Why Have Health Expenditures as a Share Fo GDP Risen so Much?
Charles I. Jones
Stanford Graduate School of Business; National Bureau of Economic Research (NBER)
NBER Working Paper No. w9325
Aggregate health expenditures as a share of GDP have risen in the United States from about 5 percent in 1960 to nearly 14 percent in recent years. Why? This paper explores a simple explanation based on technological progress. Medical advances allow diseases to be cured today, at a cost, that could not be cured at any price in the past. When this technological progress is combined with a Medicare- like transfer program to pay the health expenses of the elderly, the model is able to reproduce the basic facts of recent U.S. experience, including the large increase in the health expenditure share, a rise in life expectancy, and an increase in the size of health-related transfer payments as a share of GDP.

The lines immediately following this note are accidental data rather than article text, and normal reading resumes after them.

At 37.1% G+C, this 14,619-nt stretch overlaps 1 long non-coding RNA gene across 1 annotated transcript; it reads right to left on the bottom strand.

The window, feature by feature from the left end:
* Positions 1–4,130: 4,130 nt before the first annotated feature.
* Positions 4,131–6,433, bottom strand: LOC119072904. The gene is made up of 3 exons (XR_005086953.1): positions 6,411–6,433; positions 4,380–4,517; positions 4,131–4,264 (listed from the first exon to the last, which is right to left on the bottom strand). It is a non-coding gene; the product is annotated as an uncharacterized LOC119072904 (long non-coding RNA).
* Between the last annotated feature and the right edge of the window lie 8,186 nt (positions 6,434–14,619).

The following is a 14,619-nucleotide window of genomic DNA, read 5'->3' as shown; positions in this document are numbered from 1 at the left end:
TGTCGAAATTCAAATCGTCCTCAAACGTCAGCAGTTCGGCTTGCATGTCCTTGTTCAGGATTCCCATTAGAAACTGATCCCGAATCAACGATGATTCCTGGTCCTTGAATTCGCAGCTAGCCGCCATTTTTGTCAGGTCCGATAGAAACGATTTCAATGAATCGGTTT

Number of Pages in PDF File: 37working papers series
Date posted: November 19, 2002
© 2013 Social Science Electronic Publishing, Inc. All Rights Reserved.
This page was processed by apollo8 in 0.453 seconds